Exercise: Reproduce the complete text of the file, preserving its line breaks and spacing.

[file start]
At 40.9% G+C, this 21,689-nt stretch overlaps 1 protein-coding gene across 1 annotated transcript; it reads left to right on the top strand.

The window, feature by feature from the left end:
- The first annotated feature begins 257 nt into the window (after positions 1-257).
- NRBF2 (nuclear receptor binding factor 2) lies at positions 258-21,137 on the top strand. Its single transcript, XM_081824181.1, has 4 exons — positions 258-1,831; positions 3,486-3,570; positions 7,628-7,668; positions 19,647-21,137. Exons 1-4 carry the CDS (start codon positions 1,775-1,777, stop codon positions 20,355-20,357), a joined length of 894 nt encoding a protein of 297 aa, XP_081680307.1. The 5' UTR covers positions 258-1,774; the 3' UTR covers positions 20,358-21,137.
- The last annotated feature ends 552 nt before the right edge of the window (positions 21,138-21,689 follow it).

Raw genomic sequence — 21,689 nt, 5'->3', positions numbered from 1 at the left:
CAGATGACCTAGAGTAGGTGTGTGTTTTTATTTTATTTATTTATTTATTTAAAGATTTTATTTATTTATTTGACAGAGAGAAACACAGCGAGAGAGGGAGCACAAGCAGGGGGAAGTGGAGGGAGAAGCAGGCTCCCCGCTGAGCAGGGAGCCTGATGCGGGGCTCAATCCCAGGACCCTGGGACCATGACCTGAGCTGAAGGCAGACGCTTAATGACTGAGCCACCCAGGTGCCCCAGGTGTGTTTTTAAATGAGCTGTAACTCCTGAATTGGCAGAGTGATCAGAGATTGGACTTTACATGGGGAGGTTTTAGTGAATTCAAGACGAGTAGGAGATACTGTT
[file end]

At 40.9% G+C, this 21,689-nt stretch overlaps 1 protein-coding gene across 1 annotated transcript; it reads left to right on the top strand.

The window, feature by feature from the left end:
- The first annotated feature begins 257 nt into the window (after positions 1-257).
- NRBF2 (nuclear receptor binding factor 2) lies at positions 258-21,137 on the top strand. Its single transcript, XM_081824181.1, has 4 exons — positions 258-1,831; positions 3,486-3,570; positions 7,628-7,668; positions 19,647-21,137. Exons 1-4 carry the CDS (start codon positions 1,775-1,777, stop codon positions 20,355-20,357), a joined length of 894 nt encoding a protein of 297 aa, XP_081680307.1. The 5' UTR covers positions 258-1,774; the 3' UTR covers positions 20,358-21,137.
- The last annotated feature ends 552 nt before the right edge of the window (positions 21,138-21,689 follow it).

Raw genomic sequence — 21,689 nt, 5'->3', positions numbered from 1 at the left:
CAGATGACCTAGAGTAGGTGTGTGTTTTTATTTTATTTATTTATTTATTTAAAGATTTTATTTATTTATTTGACAGAGAGAAACACAGCGAGAGAGGGAGCACAAGCAGGGGGAAGTGGAGGGAGAAGCAGGCTCCCCGCTGAGCAGGGAGCCTGATGCGGGGCTCAATCCCAGGACCCTGGGACCATGACCTGAGCTGAAGGCAGACGCTTAATGACTGAGCCACCCAGGTGCCCCAGGTGTGTTTTTAAATGAGCTGTAACTCCTGAATTGGCAGAGTGATCAGAGATTGGACTTTACATGGGGAGGTTTTAGTGAATTCAAGACGAGTAGGAGATACTGTT